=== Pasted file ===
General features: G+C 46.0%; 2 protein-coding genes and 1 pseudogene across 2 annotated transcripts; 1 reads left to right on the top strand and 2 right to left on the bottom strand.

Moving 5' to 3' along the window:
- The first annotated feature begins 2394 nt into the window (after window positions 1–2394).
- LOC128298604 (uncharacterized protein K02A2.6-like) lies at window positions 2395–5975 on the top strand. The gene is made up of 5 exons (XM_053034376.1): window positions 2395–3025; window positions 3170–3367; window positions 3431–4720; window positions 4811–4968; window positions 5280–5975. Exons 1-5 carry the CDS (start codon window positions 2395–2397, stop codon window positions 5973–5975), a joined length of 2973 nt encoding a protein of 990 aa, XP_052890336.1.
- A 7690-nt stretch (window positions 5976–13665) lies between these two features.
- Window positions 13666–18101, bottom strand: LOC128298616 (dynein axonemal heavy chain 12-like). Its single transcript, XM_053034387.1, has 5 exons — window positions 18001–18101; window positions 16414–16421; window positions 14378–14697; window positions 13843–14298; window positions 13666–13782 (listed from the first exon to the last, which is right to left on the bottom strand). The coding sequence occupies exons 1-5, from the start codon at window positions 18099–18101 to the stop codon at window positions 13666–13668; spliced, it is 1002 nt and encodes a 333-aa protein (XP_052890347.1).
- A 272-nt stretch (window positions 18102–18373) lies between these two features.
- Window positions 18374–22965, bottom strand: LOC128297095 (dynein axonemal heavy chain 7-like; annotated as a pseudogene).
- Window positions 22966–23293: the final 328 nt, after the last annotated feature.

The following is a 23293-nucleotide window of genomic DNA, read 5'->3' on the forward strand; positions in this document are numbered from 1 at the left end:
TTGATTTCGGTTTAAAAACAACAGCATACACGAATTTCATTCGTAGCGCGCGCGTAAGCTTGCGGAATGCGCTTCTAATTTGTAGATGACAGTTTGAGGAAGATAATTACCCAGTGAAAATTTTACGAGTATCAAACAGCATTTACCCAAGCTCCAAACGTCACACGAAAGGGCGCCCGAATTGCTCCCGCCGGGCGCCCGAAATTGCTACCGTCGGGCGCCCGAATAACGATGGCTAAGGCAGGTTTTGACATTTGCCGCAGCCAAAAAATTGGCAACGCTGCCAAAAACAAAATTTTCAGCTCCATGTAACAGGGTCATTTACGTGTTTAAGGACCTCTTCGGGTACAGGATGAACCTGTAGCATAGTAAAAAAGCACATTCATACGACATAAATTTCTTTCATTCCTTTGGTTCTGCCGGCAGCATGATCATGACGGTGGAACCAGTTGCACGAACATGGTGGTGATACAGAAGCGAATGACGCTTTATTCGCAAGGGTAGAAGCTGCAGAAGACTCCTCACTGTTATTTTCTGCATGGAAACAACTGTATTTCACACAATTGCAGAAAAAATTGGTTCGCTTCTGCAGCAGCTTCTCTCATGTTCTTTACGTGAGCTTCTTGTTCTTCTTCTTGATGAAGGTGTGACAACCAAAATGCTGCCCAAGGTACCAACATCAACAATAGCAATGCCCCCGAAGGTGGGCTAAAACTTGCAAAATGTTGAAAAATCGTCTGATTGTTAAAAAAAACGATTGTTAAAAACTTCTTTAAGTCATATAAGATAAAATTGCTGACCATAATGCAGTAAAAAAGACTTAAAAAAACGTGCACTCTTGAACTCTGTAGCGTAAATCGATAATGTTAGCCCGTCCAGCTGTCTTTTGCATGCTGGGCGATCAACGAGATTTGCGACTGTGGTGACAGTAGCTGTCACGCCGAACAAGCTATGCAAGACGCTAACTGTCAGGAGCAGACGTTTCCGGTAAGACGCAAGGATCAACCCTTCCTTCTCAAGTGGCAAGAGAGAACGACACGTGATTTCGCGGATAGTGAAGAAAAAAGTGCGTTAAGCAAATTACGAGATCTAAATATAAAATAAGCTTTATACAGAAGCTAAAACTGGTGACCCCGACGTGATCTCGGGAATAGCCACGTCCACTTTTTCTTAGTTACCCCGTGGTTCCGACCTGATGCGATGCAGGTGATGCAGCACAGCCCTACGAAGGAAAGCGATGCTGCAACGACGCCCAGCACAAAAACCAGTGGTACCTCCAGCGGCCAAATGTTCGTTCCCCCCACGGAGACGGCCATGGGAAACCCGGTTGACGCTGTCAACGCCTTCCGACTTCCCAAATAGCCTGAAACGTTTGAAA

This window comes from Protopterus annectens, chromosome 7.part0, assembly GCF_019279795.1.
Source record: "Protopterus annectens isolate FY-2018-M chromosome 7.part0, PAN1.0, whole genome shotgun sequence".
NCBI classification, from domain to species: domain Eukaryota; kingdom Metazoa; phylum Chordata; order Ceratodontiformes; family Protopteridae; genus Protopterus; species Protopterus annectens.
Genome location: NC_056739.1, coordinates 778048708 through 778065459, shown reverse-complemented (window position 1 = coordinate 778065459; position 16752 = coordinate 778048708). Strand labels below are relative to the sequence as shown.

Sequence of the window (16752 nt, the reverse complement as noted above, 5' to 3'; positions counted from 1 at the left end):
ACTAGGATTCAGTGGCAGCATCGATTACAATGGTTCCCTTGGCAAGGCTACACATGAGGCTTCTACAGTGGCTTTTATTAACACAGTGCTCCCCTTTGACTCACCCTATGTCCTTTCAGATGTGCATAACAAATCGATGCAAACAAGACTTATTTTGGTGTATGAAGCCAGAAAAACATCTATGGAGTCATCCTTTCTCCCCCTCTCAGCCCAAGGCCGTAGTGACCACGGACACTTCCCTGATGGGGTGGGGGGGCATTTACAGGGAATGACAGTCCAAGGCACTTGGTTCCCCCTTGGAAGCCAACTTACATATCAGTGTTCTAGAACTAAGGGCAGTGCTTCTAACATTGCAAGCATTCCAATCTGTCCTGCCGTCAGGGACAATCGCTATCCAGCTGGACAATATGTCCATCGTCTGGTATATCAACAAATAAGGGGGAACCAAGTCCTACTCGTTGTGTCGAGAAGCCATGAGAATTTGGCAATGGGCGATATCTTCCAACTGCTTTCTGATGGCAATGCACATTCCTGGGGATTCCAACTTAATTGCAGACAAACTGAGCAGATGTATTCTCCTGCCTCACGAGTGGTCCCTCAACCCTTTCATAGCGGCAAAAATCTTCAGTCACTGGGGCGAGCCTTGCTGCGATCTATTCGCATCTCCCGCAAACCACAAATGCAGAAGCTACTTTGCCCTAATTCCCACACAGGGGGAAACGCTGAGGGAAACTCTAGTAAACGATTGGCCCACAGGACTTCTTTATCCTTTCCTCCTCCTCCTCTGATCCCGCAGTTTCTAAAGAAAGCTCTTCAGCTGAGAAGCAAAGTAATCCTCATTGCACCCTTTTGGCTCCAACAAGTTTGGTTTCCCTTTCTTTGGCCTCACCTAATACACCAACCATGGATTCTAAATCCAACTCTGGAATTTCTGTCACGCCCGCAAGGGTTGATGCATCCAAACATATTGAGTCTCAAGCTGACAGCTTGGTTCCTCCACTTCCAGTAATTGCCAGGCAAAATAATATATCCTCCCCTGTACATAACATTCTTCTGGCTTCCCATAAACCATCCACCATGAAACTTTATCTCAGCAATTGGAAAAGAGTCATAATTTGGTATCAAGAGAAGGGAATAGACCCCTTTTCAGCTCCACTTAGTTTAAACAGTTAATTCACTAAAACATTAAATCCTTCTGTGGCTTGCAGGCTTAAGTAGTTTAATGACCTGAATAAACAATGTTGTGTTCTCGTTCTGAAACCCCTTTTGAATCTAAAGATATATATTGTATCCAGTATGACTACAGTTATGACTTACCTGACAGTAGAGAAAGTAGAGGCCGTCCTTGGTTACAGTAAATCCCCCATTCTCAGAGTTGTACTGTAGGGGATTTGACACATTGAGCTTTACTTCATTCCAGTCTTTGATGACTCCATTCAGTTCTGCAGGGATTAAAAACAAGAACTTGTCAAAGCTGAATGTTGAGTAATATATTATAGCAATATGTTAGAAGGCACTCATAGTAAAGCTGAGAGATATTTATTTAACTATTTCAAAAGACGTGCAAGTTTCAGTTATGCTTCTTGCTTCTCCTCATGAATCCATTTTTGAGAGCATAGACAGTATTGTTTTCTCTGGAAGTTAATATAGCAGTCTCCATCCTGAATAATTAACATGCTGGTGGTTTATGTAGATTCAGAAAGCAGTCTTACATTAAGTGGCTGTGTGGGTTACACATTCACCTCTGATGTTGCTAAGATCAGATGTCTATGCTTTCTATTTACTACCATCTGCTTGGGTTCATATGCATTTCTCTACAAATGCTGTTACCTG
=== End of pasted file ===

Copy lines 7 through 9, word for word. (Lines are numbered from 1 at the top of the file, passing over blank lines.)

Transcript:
- A 272-nt stretch (window positions 18102–18373) lies between these two features.
- Window positions 18374–22965, bottom strand: LOC128297095 (dynein axonemal heavy chain 7-like; annotated as a pseudogene).
- Window positions 22966–23293: the final 328 nt, after the last annotated feature.